And what was the promise that went unfulfilled,
and why did it happen like that?
You promised to cherish, to love and obey
I promised the same yet you left me one day
and none of my pleas could persuade you to stay
so home with my two boys I sat.

But one time you tried to rejoin me and them;
by then I was slightly involved.
I’d promised another to be her escort
one day to a wedding as symbol of sorts.
I’d told you I’d promised and could not abort-
one day! then the problem’d be solved.

One day was too much for your too needy heart
I think you’d expected I’d stay
and forget a promise for now things were changed.
I couldn’t and wouldn’t get things rearranged
so after a month we were newly estranged.
You took our girls; you went away.

And what was the promise that went unfulfilled,
that caused you to call me last night?
You’re dying and know it and facing the end,
have mem’ries to reckon with, fences to mend.
You know I still love you and think you my friend.
I wish that could make it alright.

© Lawrencealot – April 8, 2014

Visual Template

 

 Cyhydedd hir

Cyhydedd Hir, cuh-hée-dedd heer (long cyhydedd), the 18th codified ancient Welsh Meters an Awdl, is most often written as a couplet following other metered couplets within a stanza.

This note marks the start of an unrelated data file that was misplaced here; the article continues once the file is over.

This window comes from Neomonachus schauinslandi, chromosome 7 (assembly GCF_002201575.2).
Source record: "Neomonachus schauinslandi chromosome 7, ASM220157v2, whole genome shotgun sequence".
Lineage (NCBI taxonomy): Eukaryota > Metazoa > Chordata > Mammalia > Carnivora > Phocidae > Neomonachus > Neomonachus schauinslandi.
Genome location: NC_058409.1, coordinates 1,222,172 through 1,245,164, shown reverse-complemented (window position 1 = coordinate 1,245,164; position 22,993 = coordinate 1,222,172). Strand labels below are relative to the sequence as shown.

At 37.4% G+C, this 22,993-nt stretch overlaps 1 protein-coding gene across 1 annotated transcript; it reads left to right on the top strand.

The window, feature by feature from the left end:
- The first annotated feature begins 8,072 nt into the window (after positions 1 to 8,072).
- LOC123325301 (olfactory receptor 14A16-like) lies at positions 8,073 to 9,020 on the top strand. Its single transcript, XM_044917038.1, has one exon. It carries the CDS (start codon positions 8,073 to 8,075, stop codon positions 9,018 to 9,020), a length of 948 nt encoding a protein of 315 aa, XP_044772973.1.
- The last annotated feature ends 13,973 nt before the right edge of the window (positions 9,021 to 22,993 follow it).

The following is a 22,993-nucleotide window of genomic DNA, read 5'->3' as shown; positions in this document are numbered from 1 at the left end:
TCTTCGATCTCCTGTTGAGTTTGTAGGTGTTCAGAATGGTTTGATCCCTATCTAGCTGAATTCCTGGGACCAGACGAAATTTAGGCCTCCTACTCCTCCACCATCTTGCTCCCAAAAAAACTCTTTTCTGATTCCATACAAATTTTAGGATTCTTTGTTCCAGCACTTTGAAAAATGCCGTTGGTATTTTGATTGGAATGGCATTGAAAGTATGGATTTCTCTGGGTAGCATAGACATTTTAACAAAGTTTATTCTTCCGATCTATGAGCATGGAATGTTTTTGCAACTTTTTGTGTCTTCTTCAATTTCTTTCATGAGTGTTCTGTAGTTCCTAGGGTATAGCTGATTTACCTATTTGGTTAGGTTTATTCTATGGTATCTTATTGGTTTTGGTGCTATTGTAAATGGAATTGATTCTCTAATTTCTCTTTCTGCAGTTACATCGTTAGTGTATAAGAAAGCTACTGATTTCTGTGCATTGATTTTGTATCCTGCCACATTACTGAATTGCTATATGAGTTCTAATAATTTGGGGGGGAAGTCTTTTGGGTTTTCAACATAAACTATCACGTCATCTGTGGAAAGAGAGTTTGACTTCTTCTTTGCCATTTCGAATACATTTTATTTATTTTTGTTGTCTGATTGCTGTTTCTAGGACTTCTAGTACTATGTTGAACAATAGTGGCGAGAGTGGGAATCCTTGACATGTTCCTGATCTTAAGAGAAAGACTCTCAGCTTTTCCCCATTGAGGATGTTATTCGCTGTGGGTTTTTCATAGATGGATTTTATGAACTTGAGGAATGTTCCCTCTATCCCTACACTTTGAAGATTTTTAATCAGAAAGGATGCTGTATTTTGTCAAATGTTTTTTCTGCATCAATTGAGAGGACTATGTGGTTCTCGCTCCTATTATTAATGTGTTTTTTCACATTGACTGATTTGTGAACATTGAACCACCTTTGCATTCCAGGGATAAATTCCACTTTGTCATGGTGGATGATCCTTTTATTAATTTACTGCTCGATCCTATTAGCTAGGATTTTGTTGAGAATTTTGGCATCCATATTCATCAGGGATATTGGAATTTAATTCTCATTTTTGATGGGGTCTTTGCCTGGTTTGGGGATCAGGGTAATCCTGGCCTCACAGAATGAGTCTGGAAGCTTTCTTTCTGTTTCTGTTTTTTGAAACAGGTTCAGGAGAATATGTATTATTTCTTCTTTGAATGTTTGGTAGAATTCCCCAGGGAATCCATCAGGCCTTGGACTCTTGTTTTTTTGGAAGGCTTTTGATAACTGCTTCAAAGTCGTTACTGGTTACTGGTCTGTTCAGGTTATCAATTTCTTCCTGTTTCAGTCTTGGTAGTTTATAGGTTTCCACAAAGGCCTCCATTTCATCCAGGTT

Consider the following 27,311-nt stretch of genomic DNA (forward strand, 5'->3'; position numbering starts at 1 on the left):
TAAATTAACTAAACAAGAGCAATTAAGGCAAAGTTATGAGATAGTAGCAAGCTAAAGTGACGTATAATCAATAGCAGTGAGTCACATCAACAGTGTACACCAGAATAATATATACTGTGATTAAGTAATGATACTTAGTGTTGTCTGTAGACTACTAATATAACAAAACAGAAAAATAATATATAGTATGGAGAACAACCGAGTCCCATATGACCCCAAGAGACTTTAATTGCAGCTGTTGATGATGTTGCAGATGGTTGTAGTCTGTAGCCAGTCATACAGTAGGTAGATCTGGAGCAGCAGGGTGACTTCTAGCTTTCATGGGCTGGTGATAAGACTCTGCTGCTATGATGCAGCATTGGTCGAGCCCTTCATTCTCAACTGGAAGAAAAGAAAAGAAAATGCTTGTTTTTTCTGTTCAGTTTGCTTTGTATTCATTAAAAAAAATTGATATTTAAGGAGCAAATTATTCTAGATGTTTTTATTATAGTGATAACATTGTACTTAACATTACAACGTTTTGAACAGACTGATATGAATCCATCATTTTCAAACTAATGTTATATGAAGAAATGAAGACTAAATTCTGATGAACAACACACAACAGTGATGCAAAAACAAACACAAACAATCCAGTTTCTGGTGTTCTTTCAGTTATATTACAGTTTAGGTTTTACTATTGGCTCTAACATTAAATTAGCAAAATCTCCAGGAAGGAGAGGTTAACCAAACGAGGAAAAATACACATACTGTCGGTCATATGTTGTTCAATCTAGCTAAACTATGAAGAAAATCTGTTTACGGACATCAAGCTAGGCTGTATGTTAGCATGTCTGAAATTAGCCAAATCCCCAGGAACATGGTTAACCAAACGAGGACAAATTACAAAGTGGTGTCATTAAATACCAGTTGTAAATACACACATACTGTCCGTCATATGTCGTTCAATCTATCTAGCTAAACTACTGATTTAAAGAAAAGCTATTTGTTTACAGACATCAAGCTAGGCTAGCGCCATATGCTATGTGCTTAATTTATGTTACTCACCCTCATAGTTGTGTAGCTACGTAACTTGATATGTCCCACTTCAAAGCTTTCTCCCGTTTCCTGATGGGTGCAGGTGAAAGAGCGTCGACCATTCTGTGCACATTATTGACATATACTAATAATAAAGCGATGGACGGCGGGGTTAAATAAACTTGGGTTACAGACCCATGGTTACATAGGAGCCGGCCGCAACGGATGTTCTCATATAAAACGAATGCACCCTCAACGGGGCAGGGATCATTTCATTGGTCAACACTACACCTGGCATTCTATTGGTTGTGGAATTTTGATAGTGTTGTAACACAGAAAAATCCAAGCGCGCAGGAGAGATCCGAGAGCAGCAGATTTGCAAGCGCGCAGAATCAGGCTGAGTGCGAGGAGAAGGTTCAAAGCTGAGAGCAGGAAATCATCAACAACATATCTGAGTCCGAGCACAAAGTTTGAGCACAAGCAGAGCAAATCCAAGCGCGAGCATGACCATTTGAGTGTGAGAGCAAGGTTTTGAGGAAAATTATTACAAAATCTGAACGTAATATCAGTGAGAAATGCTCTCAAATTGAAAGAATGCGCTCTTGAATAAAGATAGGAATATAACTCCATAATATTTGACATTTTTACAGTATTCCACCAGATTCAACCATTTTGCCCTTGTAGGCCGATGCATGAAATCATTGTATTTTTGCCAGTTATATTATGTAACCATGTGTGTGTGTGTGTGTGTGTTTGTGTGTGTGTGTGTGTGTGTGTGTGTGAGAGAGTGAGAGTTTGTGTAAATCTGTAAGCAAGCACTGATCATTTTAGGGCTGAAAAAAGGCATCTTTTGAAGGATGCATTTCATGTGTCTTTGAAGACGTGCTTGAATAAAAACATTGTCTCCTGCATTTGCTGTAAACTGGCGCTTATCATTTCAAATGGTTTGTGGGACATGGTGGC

Cyhydedd Hir is:
• written in any number of single lines made up of 19 syllables divided into 3 rhymed 5 syllable phrases and ending in a 4 syllable phrase carrying a linking rhyme to the next line.
• or could be written as a couplet of a 10 syllable line and a 9 syllable line. The 5th and 10th syllables of the 10 syllable line are echoed in rhyme mid line of the 9 syllable line which also carries a linking end-rhyme to be echoed in the end syllable of each succeeding couplet or stanza.
• or the couplet can be separated at the rhyme, into tercet or quatrain.

single line
x x x x a x x x x a x x x x a x x x b

or as a couplet

x x x x a x x x x a
x x x x a x x x b

or quatrains
x x x x a
x x x x a
x x x x a
x x x b

x x x x c
x x x x c
x x x x c
x x x b

or tercets
x x x x a
x x x x a
x x x x a x x x b

x x x x c
x x x x c
x x x x c x x x b

x x x x D
x x x x D
x x x x D x x x B

Thanks to Judy Van Gorder for her effort on this wonderful resouce.
 


Example Poem

Lovers in the Park

Lovers in the park
Share a certain spark,
life is but a lark.
They share desire.
Soft whispers calling,
on grass they’re sprawling,
each other mauling,
Eros on fire.

Wanting without shame,
desire sparks the flame,
part of all love’s game,
this is true lust.
In his eyes a gleam,
her pulse one hot stream.
for each– what a dream,
this sensual trust.

Visual Template

This is the quatrain option shown:

Cyhydedd hir

Diamante

A Diamante is a contrast poem of 7 lines, set up in a diamond shape.
The first line begins with a noun/subject,
and second line contains two adjectives that describe the beginning noun. 
The third line contains three words ending in -ing relating to the noun/subject. 
The forth line contains two words that describe the noun/subject and two that describe the closing synonym/antonym.
If using an antonym for the ending, this is where the shift should occur.